Valparaiso: where globalisation began

The colourful hills of Valparaiso

Jan, 2016: Valparaiso is a beautiful if not slightly bonkers UNESCO rated city halfway up the Chilean coast known among things as one of the early examples of 19th century globalisation.

In the second half of the 19th century, Valparaiso entered it’s ‘golden age’ as the first and most important merchant port on the Pacific Coast of South America. From far and wide it drew seafarers, traders and various other opportunists. Valparaiso’s ever expanding population of international expats, challenging geography and topography combined to create a unique urban landscape unlike anything seen in Latin America.   Football, non-secular schools and the continents first volunteer fire department were all introduced by immigrants to the ever expanding port city.  Before the advent of street names and funiculars were introduced, houses up on the steep hillsides were painted varying colours to enable people to find them. The money derived from the flourishing port also led to the formation of Latin America’s oldest stock exchange not to mention a good few massive mansions and impressive buildings.

Colourful houses, Valparaiso, Chile

Colourful houses, Valparaiso, Chile

Alas, this golden age came to end with the completion of the Panama Canal. The completion of this engineering marvel  meant ships no longer needed to travel down and around Cape Horn to reach the east coast of the US and Europe.  The Valparaiso left behind became a ramshackle but intriguingly beautiful city which UNESCO has since recognised. In doing so, it has thankfully preserved it for posterity!

Now-a-days, Valparaiso is a centre of Chilean culture with loads of good eating and drinking, drama schools and amazing amounts of epically good street art.  We spent 5 days there and loved it!  One definite highlight was doing a Chilean cooking course with the creatively named Chilean Cuisine Cooking Class.  Our course started with a tour to the central market to buy fruit and veg and then the rest of the afternoon was spent in the big, light filled kitchen / dining room cooking up a storm and drinking tasty beverages and vino. Across the course of a few hours, we made a range of delicious dishes from Ceviche and Empanadas to Pebre and the slightly random Pastel de Choclo. Pebre (tomato, onion and coriander salsa) would become a bit of a staple for us over the next few weeks and months while the the jury is still out on the Pastel de Choclo (poached chicken, minced beef, olives and raisins topped with pureed corn, basil and milk all baked in a stone dish in the oven). The ginger flavoured Pisco Sours were also pretty amazing.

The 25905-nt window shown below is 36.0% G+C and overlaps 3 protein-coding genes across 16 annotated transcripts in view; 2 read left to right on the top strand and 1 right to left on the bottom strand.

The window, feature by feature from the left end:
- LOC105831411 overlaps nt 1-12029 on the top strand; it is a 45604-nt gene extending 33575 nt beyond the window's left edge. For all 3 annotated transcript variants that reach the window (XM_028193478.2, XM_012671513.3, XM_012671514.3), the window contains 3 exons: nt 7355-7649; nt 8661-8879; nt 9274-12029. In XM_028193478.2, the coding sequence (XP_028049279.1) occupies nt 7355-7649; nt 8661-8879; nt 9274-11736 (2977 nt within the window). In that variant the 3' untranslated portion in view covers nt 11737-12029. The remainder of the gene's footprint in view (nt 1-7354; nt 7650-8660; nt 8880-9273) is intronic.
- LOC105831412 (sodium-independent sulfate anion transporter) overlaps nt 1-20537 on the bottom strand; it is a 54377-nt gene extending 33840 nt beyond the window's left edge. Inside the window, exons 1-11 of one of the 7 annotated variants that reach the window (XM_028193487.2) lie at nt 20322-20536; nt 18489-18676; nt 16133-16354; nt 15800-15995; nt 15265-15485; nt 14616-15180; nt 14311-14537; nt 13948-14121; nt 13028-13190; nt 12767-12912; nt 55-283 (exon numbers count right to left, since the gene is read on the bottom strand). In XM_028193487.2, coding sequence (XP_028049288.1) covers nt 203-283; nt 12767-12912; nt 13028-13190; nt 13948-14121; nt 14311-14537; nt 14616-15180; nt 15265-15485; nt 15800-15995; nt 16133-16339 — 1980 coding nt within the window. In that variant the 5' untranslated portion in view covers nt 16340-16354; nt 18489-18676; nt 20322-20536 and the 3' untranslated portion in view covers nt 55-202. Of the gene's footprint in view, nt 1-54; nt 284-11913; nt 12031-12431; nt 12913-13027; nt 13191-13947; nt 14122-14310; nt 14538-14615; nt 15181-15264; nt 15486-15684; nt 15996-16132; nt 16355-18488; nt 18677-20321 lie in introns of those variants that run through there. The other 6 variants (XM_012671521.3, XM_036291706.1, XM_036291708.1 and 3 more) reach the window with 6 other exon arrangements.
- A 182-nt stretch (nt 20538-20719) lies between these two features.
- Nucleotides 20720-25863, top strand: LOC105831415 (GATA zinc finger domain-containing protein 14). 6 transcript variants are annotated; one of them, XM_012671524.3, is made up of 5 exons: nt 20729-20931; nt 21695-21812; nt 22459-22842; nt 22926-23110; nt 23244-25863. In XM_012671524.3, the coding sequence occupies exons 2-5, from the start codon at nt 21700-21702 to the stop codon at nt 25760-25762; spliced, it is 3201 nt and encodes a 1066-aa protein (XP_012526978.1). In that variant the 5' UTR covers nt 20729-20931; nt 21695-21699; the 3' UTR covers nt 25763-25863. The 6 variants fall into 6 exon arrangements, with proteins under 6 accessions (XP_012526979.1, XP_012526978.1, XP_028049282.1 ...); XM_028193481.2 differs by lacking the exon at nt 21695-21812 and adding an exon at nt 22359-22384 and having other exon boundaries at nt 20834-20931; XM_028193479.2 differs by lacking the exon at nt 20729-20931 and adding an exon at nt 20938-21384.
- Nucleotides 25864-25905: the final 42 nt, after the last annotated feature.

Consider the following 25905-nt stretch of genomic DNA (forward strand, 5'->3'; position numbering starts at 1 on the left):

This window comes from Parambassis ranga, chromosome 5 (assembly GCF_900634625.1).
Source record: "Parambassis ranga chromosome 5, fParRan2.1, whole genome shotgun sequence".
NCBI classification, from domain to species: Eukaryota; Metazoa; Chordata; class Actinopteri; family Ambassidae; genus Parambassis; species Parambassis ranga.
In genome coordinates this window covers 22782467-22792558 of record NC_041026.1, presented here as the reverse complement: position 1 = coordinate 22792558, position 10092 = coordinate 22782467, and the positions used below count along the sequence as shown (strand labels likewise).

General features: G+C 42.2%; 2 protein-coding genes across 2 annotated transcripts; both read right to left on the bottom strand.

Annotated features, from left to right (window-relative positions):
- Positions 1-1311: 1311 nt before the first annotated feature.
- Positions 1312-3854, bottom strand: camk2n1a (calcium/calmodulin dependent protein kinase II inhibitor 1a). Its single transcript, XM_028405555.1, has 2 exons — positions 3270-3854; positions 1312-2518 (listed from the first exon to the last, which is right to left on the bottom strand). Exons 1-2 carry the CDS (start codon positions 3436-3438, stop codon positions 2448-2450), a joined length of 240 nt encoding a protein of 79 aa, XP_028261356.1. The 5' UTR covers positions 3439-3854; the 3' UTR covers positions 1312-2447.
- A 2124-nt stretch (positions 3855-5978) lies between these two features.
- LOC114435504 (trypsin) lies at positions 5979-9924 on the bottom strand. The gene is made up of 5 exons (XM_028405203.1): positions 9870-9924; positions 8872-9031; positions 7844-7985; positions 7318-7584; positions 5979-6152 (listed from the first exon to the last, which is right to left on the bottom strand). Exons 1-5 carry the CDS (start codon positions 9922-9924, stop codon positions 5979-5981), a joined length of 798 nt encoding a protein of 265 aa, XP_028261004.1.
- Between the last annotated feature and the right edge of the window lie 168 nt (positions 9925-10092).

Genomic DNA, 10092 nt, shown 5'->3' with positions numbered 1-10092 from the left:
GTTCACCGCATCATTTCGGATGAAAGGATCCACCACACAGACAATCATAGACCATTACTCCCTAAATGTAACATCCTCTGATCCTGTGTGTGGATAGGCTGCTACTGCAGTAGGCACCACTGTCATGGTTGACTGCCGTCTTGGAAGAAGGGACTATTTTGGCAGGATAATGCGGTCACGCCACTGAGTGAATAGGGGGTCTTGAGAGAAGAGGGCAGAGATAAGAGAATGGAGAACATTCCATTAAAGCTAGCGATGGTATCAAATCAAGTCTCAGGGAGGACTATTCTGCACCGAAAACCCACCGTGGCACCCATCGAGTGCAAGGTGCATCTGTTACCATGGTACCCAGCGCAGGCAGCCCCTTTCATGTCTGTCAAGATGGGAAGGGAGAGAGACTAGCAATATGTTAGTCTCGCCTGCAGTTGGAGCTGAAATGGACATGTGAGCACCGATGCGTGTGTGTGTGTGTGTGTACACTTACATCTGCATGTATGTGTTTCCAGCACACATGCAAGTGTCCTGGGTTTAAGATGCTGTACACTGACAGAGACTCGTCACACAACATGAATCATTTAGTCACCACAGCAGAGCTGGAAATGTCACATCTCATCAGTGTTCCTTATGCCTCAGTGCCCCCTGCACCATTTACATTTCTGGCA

For the most part though, our time in Valparaiso was spent walking up and down the hillside streets taking in the awesome views of the Pacific ocean and probably the best street art we’ve seen on the trip. It was so easy just to head out the door and then get lost in the colourful streets and hidden alleys which make up the fascinating city.  There were run down mansions hiding little art galleries and boutiques, arcades filled with cafes and an abundance of cracking graffiti. For us I think that a lot of the spirit of the city can be experienced through a visit to La Sebastiana. This ramshackle mansion spread over five levels is the former residence of Pablo Neruda (famous Chilean poet). Other than amazing views of the coast, the beautiful old house is jam packed with all sorts of random treasures, paintings and sculptures all narrated by a surprisingly good history of the place.  The irreverence and colour of the place seems in perfect harmony with the city that Neruda loved so much.

Probably most importantly, especially for the next part of our adventure, we rekindled our couples crush with Tom and Jen from the UK. These crazy cats were equally keen to hire a car and drive north along the coast and up to San Pedro de Atacama.  That little adventure has to wait for the next instalment though.

Travel and feasting tips:

  • We did our great cooking class with Chilean Cuisine Cooking Classes (25 Galvez, Valparaiso)
  • Casa Cervecera Altamira (126 Elias, Valparaiso, was an awesome little microbrewery in a subterranean-like setting
  • Allegretto Bed & Breakfast (540 Lautaro Rosas, Valparaiso, is a cosy little hostel with friendly staff, good hanging out areas and a decent kitchen for guest use.
  • La Sebastiana (Héctor Calvo 692, Valparaíso, is a great museum set in one of Pablo Neruda’s old houses which provides a great snapshot of the spirit of the Valparaiso.

You Might Also Like

No Comments

Leave a Reply